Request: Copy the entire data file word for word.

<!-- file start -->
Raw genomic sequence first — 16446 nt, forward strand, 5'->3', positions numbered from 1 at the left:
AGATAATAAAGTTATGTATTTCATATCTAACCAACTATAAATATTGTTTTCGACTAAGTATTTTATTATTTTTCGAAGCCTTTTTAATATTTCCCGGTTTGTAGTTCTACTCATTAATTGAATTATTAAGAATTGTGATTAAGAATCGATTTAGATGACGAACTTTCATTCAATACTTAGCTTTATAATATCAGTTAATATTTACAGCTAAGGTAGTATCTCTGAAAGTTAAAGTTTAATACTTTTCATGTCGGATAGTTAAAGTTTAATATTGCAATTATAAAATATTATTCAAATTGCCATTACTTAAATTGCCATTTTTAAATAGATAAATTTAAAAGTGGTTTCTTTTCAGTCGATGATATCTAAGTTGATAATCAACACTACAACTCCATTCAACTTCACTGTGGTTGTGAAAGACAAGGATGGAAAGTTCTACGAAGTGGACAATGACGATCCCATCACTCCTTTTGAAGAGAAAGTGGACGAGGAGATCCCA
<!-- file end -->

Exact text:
Raw genomic sequence first — 16446 nt, forward strand, 5'->3', positions numbered from 1 at the left:
AGATAATAAAGTTATGTATTTCATATCTAACCAACTATAAATATTGTTTTCGACTAAGTATTTTATTATTTTTCGAAGCCTTTTTAATATTTCCCGGTTTGTAGTTCTACTCATTAATTGAATTATTAAGAATTGTGATTAAGAATCGATTTAGATGACGAACTTTCATTCAATACTTAGCTTTATAATATCAGTTAATATTTACAGCTAAGGTAGTATCTCTGAAAGTTAAAGTTTAATACTTTTCATGTCGGATAGTTAAAGTTTAATATTGCAATTATAAAATATTATTCAAATTGCCATTACTTAAATTGCCATTTTTAAATAGATAAATTTAAAAGTGGTTTCTTTTCAGTCGATGATATCTAAGTTGATAATCAACACTACAACTCCATTCAACTTCACTGTGGTTGTGAAAGACAAGGATGGAAAGTTCTACGAAGTGGACAATGACGATCCCATCACTCCTTTTGAAGAGAAAGTGGACGAGGAGATCCCA